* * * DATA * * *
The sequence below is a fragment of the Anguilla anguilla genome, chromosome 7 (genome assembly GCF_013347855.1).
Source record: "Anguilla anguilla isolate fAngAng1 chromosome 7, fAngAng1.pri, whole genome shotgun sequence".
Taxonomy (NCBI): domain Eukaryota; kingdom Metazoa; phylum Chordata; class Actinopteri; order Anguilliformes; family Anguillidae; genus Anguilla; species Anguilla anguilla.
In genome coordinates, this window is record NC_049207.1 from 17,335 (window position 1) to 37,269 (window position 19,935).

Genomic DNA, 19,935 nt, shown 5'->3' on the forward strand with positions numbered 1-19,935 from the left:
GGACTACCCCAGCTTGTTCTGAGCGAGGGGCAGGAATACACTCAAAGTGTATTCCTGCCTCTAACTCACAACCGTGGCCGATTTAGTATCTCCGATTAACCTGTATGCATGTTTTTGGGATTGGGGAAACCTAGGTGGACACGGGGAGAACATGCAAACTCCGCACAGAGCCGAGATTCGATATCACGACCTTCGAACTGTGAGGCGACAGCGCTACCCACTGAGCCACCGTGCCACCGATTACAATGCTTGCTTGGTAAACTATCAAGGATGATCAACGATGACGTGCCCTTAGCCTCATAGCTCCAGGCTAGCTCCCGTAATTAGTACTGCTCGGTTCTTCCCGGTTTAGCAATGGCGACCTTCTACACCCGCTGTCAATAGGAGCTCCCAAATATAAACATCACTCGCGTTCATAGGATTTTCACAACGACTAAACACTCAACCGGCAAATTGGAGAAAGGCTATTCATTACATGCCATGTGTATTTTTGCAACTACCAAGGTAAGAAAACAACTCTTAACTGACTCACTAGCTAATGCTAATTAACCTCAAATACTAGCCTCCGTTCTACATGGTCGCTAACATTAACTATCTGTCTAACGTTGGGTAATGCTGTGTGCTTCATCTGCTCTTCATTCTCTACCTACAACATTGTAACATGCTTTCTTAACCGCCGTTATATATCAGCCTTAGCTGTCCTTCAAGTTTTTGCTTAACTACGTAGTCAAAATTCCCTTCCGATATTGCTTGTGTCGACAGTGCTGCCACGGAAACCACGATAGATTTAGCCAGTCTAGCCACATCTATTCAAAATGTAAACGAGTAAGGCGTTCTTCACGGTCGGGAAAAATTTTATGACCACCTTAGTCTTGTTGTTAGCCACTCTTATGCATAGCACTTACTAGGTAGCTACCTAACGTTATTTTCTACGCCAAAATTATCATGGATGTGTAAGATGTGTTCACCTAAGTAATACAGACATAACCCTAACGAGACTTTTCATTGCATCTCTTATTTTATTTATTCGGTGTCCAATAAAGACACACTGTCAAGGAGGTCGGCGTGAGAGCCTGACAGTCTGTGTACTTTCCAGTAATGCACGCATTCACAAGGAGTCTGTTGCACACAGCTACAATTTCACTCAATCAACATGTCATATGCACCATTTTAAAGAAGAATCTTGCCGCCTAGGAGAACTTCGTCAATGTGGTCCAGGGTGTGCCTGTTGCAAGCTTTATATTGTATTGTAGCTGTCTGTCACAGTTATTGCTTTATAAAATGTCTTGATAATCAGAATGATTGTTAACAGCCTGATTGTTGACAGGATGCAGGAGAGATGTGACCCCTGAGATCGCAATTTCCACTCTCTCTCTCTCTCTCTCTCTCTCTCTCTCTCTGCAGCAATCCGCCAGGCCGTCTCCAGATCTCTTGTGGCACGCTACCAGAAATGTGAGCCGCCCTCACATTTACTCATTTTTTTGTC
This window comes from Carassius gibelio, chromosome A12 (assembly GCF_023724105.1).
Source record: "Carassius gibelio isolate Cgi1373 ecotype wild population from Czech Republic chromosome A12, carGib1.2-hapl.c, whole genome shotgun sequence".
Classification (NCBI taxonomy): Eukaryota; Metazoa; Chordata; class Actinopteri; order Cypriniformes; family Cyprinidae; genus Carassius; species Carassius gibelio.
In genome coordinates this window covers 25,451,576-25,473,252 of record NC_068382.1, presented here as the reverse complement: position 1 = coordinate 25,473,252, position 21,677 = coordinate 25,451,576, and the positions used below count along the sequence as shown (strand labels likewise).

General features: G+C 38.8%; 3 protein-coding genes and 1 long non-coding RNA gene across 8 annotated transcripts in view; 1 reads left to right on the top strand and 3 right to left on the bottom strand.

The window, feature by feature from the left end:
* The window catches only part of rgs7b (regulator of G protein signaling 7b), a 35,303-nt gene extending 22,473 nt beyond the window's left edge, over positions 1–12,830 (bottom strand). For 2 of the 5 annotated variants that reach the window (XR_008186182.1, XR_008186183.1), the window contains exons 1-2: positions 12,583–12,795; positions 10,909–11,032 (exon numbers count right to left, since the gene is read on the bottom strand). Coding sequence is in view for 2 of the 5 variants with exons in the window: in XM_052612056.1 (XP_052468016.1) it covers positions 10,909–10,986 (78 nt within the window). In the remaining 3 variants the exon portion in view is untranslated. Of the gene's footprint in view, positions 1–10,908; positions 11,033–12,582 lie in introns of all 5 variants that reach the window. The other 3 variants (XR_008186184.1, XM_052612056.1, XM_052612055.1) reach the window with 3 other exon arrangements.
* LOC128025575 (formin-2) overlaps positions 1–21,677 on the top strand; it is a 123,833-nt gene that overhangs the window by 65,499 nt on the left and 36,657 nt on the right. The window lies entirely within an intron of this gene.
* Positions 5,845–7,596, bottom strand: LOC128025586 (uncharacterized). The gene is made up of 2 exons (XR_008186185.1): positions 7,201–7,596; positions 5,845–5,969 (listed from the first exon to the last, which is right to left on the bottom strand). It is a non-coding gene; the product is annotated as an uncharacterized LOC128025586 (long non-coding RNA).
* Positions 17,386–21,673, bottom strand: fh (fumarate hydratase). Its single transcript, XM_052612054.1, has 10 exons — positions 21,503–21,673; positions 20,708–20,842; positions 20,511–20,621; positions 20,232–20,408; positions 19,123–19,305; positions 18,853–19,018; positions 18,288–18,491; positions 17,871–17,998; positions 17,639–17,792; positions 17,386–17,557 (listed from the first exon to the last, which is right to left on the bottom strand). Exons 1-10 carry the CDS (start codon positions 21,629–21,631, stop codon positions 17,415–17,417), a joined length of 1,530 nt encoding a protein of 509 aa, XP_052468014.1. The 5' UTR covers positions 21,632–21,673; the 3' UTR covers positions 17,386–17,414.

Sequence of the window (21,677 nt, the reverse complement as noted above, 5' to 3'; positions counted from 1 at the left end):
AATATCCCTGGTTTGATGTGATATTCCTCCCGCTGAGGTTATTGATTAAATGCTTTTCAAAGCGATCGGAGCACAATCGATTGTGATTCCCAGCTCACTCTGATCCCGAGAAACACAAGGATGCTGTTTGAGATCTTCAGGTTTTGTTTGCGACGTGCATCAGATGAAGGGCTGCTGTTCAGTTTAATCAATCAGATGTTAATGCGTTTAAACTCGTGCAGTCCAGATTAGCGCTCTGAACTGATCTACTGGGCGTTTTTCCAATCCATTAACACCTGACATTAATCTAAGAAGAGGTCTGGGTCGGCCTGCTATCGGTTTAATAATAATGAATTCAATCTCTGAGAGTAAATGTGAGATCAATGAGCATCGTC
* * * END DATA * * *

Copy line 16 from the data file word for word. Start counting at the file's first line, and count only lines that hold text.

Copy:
* Positions 17,386–21,673, bottom strand: fh (fumarate hydratase). Its single transcript, XM_052612054.1, has 10 exons — positions 21,503–21,673; positions 20,708–20,842; positions 20,511–20,621; positions 20,232–20,408; positions 19,123–19,305; positions 18,853–19,018; positions 18,288–18,491; positions 17,871–17,998; positions 17,639–17,792; positions 17,386–17,557 (listed from the first exon to the last, which is right to left on the bottom strand). Exons 1-10 carry the CDS (start codon positions 21,629–21,631, stop codon positions 17,415–17,417), a joined length of 1,530 nt encoding a protein of 509 aa, XP_052468014.1. The 5' UTR covers positions 21,632–21,673; the 3' UTR covers positions 17,386–17,414.